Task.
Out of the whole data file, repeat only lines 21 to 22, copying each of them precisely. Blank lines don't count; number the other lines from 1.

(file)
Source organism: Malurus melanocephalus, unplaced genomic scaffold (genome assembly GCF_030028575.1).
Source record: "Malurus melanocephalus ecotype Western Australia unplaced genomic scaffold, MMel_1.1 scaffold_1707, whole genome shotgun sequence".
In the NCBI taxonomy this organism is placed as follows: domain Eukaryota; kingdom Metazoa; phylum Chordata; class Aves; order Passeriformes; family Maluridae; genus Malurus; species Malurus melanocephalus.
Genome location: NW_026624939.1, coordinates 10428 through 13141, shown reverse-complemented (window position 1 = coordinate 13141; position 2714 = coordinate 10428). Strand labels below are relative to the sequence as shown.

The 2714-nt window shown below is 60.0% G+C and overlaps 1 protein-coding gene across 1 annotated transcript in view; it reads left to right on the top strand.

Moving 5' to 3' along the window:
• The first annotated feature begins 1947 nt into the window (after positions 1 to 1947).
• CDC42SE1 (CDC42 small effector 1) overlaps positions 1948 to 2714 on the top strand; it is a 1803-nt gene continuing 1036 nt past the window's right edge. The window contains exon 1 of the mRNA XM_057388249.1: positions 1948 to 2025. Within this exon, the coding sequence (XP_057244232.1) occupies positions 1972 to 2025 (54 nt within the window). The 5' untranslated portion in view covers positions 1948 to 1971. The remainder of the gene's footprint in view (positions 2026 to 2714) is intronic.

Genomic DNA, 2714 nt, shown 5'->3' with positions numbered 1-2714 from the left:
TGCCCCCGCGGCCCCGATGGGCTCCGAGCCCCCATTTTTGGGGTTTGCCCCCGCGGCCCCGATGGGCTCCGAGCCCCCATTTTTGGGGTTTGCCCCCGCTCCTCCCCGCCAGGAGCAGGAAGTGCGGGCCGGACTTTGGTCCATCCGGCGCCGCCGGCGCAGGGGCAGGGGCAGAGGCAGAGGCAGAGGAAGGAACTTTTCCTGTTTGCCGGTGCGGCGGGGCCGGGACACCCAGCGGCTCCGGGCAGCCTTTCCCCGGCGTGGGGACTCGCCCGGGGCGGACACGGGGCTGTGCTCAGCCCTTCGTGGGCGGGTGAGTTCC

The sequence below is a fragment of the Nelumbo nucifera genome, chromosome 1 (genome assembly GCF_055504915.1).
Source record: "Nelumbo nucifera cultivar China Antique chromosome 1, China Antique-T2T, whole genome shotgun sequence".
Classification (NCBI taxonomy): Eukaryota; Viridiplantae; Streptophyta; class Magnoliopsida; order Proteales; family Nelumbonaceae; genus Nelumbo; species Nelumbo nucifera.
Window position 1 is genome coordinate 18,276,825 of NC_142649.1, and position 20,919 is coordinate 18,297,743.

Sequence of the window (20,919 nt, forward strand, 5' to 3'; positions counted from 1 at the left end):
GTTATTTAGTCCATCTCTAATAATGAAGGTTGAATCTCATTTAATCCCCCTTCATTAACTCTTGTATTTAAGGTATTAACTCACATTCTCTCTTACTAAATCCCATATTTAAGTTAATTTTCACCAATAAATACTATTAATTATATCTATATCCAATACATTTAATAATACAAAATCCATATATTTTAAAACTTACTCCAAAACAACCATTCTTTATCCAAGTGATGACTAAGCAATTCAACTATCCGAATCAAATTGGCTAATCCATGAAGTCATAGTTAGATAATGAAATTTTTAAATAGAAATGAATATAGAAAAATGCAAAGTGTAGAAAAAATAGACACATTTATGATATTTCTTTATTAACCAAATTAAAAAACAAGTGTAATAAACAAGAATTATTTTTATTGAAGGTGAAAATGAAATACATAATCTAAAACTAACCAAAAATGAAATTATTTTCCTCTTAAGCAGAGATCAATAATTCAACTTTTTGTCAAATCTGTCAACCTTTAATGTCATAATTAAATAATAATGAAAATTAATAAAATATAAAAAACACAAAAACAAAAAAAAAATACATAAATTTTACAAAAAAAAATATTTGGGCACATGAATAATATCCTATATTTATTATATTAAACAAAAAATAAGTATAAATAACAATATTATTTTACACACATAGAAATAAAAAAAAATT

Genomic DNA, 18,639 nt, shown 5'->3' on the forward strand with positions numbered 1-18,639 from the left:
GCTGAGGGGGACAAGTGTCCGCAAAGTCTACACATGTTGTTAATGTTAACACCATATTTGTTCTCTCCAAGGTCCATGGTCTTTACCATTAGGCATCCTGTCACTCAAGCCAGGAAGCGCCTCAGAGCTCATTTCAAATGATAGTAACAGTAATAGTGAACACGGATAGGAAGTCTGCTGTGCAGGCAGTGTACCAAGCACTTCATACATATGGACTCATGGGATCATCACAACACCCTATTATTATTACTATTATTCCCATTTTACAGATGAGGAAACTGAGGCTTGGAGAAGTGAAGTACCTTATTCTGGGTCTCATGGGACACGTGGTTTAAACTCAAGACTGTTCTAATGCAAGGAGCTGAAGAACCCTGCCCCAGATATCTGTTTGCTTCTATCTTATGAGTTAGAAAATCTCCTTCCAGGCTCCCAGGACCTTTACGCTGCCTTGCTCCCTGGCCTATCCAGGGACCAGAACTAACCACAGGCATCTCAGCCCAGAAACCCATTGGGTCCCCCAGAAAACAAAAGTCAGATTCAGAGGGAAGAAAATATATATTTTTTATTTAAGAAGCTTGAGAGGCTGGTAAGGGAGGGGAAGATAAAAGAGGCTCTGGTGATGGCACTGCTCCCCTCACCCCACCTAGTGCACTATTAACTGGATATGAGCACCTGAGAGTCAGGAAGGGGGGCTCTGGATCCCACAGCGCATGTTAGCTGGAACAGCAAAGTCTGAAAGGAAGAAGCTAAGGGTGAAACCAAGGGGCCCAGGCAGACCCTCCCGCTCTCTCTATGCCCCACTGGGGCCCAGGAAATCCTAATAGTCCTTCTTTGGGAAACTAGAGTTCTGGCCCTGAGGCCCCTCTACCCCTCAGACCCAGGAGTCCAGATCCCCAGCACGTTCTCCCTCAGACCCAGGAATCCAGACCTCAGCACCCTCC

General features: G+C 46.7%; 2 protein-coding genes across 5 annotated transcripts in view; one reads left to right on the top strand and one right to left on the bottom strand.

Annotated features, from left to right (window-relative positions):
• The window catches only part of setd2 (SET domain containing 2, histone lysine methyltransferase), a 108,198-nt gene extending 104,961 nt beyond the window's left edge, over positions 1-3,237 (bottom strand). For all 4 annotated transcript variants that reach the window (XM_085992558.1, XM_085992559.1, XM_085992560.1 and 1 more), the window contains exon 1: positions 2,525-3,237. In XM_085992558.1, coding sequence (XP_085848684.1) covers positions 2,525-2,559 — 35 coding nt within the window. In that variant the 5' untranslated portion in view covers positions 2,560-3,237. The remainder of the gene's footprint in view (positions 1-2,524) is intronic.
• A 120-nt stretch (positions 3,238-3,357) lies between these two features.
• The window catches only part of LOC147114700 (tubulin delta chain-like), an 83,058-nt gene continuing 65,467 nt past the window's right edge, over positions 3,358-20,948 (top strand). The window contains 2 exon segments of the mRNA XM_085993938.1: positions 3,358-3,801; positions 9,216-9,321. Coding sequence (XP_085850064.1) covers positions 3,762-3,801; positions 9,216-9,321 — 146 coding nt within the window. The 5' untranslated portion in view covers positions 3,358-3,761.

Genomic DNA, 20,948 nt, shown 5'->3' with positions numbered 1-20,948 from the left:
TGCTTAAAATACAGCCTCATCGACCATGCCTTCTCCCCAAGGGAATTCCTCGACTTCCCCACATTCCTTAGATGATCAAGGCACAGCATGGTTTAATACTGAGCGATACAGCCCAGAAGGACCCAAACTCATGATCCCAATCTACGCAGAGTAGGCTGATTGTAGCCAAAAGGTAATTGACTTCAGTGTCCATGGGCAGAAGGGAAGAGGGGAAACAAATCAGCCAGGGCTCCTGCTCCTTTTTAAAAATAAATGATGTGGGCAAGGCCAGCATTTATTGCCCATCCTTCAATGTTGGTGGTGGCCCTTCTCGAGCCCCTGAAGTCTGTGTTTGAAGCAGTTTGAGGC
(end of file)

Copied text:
• The window catches only part of setd2 (SET domain containing 2, histone lysine methyltransferase), a 108,198-nt gene extending 104,961 nt beyond the window's left edge, over positions 1-3,237 (bottom strand). For all 4 annotated transcript variants that reach the window (XM_085992558.1, XM_085992559.1, XM_085992560.1 and 1 more), the window contains exon 1: positions 2,525-3,237. In XM_085992558.1, coding sequence (XP_085848684.1) covers positions 2,525-2,559 — 35 coding nt within the window. In that variant the 5' untranslated portion in view covers positions 2,560-3,237. The remainder of the gene's footprint in view (positions 1-2,524) is intronic.
• A 120-nt stretch (positions 3,238-3,357) lies between these two features.